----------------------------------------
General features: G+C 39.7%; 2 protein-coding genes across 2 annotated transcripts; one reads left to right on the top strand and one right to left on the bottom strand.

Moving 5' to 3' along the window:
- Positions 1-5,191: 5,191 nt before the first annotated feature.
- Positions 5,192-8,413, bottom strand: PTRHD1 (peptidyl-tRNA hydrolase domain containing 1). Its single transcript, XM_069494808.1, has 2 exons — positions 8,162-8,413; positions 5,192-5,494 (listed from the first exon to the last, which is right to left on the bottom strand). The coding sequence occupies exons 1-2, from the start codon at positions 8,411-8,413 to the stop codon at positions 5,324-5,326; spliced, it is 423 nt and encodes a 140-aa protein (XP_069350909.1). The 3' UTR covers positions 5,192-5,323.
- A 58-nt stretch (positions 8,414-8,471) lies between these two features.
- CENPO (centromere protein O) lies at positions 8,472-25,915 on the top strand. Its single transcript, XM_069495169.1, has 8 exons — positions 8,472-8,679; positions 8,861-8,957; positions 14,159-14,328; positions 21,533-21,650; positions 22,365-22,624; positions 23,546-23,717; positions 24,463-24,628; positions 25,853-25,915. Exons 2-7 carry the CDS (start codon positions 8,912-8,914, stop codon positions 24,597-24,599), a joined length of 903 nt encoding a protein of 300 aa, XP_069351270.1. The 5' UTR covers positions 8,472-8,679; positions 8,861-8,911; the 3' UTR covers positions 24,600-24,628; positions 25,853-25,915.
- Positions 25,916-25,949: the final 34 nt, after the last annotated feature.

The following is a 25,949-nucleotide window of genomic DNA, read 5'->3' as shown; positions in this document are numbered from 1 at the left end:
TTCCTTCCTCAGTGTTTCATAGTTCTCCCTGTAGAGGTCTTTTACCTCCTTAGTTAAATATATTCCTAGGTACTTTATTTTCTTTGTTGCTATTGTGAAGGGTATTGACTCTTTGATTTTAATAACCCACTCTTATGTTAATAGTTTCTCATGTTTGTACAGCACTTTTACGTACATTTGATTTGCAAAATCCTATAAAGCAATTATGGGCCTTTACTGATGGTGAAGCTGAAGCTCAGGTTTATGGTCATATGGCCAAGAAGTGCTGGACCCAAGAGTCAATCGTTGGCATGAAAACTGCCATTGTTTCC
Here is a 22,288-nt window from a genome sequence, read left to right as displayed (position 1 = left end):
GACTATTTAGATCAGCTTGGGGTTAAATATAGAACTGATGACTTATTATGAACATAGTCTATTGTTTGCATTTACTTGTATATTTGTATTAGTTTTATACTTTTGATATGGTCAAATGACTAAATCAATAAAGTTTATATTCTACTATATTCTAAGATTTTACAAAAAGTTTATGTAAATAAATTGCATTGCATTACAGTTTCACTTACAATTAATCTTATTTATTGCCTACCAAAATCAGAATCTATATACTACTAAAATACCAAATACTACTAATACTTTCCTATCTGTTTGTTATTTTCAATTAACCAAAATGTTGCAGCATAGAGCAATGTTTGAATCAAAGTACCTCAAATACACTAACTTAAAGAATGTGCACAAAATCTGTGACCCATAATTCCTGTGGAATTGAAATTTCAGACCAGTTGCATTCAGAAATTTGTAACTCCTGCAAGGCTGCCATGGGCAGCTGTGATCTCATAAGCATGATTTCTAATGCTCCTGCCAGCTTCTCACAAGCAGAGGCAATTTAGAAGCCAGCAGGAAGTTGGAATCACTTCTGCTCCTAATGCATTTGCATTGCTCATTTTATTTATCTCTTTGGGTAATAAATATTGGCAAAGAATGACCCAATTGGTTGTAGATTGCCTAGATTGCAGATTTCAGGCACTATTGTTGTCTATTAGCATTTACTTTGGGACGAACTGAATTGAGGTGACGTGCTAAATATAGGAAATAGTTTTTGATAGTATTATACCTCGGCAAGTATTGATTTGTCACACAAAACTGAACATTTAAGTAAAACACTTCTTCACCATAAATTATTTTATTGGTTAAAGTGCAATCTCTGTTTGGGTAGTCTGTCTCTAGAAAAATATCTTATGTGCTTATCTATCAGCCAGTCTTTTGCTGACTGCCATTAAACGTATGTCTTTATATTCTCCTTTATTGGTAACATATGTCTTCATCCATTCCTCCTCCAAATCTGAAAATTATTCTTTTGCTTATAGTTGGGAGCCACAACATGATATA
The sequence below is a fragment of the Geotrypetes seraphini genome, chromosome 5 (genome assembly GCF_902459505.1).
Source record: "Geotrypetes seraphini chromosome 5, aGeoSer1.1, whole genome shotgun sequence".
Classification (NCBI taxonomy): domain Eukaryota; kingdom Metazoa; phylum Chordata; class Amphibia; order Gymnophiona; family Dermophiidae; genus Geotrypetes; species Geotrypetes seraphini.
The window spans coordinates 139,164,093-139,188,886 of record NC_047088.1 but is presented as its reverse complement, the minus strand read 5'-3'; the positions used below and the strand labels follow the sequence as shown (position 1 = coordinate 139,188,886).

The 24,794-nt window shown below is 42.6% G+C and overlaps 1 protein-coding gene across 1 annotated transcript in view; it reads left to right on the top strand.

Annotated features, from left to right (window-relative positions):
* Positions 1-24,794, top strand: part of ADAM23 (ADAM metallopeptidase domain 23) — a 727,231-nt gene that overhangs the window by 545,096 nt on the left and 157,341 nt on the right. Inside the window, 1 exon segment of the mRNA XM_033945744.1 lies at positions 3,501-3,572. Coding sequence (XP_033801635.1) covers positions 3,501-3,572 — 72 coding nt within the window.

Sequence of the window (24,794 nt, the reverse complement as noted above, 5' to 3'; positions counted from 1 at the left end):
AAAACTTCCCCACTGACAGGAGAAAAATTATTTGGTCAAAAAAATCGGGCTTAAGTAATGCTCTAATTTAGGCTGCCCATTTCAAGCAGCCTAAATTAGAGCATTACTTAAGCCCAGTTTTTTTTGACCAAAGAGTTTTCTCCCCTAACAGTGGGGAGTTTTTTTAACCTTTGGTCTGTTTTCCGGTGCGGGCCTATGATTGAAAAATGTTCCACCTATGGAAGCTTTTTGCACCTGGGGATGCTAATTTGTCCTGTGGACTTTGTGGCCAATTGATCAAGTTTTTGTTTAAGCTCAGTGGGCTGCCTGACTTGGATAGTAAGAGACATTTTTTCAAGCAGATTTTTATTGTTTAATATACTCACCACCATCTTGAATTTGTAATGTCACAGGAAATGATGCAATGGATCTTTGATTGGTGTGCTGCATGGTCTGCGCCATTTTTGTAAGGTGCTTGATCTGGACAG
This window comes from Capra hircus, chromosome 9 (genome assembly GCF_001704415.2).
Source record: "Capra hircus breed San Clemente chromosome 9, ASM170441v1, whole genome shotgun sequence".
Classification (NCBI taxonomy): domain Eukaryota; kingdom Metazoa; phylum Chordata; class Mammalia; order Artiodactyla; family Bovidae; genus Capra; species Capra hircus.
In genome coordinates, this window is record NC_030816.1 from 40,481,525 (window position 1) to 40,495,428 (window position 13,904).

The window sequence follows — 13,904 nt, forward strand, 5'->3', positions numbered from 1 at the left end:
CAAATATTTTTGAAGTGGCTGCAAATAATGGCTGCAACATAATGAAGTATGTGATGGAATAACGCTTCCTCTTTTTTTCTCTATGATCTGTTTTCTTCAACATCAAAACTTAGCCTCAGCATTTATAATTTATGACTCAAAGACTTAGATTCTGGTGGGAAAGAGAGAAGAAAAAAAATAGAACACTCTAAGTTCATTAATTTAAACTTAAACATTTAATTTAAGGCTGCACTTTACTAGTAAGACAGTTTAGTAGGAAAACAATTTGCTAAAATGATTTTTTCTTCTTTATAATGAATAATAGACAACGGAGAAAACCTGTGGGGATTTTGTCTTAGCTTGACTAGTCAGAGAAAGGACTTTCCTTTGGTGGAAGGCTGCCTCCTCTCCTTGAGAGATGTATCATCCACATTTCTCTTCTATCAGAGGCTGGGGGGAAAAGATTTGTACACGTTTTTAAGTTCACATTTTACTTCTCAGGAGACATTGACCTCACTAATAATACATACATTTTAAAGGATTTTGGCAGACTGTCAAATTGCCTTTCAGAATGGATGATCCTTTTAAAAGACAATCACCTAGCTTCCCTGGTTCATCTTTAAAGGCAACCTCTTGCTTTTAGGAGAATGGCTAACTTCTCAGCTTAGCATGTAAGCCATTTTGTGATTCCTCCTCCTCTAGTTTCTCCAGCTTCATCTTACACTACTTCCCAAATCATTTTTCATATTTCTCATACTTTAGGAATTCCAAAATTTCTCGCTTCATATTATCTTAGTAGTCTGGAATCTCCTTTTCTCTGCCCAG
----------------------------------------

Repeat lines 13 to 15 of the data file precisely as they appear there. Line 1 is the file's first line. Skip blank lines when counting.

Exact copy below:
Source record: "Geotrypetes seraphini chromosome 5, aGeoSer1.1, whole genome shotgun sequence".
Classification (NCBI taxonomy): domain Eukaryota; kingdom Metazoa; phylum Chordata; class Amphibia; order Gymnophiona; family Dermophiidae; genus Geotrypetes; species Geotrypetes seraphini.
The window spans coordinates 139,164,093-139,188,886 of record NC_047088.1 but is presented as its reverse complement, the minus strand read 5'-3'; the positions used below and the strand labels follow the sequence as shown (position 1 = coordinate 139,188,886).